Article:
How and when and why did you decide to go the extra mile with exhibitionism and start doing porn? Were there any steps along the way?

I had a few stops along the way. For most of my college career I worked as a figure drawing model, which was fun in its own way, and meant getting to see my body transformed into pieces of art. I did a little bit of photography modeling as well. Then, a few years ago I got involved in making and posting my own content on XTube, various short videos and photo sets, and really enjoyed the experience. It was moving to SF and the easy access to companies like No Fauxxx and Pink & White that pushed me that extra mile.

Tell me about your tattoos! What are they, and where are they?

I currently have four. On my ribs, wrapping around to my back, there's a koi fish and lotus pad; on my lower back I have my little gender equality symbol; on my right thigh I have Hellboy (with books, of course!), and lastly on my shoulder is a skull drawn by Mike Mignola and decorated in Day of the Dead filigree. All were done at The Studio in Roseville, CA.

When did you get your first one?

At 19 I had my koi fish done (the lotus pad was added later). Rib tattoos are excruciating, so I didn’t choose well for the location of my first tattoo. I did not handle the pain well. I’ve gotten much better since then.

When did you first see porn?

I’m not sure at what age my first glimpses of porn came about, but I first actively sought out porn when I was about 11, being a technologically minded kid in the internet age.

When did you first discover queer porn?

Sadly, I don’t think I found queer porn until about 3 or 4 years ago. As a part of my exhibitionism, I was always looking for sites I could potentially model for. As a male-bodied, slightly alt, very nerdy, non-6-pack-having person, my options were pretty limited. In that period there was no shortage of Suicide Girls clones offering chances to female models, but many of the sites I could apply to sort of fell off the face of the earth without warning. I remember sending out applications to several sites, most of which I can’t even remember the names of, but distinctly remember discovering—and loving—No Fauxxx.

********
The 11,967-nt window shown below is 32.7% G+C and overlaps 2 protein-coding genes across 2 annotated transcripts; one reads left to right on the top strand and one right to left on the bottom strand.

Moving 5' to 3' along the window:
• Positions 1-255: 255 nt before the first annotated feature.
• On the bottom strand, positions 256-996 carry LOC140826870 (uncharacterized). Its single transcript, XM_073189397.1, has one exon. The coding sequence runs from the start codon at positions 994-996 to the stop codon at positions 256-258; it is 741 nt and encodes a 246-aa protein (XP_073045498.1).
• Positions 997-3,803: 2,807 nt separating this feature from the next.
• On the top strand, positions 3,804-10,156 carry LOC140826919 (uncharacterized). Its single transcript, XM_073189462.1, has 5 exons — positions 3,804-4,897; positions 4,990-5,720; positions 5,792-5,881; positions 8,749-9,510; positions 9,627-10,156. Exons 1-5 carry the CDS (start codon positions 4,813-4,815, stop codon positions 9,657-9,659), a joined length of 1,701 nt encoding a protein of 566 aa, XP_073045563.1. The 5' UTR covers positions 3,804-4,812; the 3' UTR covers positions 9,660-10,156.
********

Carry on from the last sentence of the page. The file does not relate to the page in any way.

How did you make the decision to really go for it and start performing in porn?

It was really sort of a surprise for me. After moving to San Francisco, I realized that No Fauxxx was based right here, so I should put in that model application. I met Courtney Trouble through a friend, did a very brief stint volunteering some web work for one of her sites (Reel Queer Porn), and then submitted the application, thinking I could do some photo shoots for No Fauxxx. What I didn’t know at the time was that she was strongly branching into DVDs, and so she came back and said “Yes of course I will cast you!” and then, suddenly I was in Bordello.

Do you think this will be a short part of your life, or are you in the video biz for the long haul?

I’m honestly not sure what the future holds. I would love to keep making porn; it’s been amazing to me, and I feel like I’ve grown a discovered a lot through the experience. I have a tentative shoot sometime in the coming summer, and a scene in the can with Syd Blakovich that's just waiting to be released, but for the most part I’ve been on hiatus for a while. I’ve been idly thinking of getting involved beyond performing, more behind-the-scenes stuff. Not behind the camera (I’m not a director nor a videographer), but getting in on the leg work that helps keep things going. I think it’d be fun to be a porn grunt.

You said on your blog that you’ve found a real community in queer porn in San Francisco and that you’ve really felt like a participating member of it, which is fabulous. Do you think that what’s happening in San Francisco can ever happen elsewhere? Is it a model other places can follow?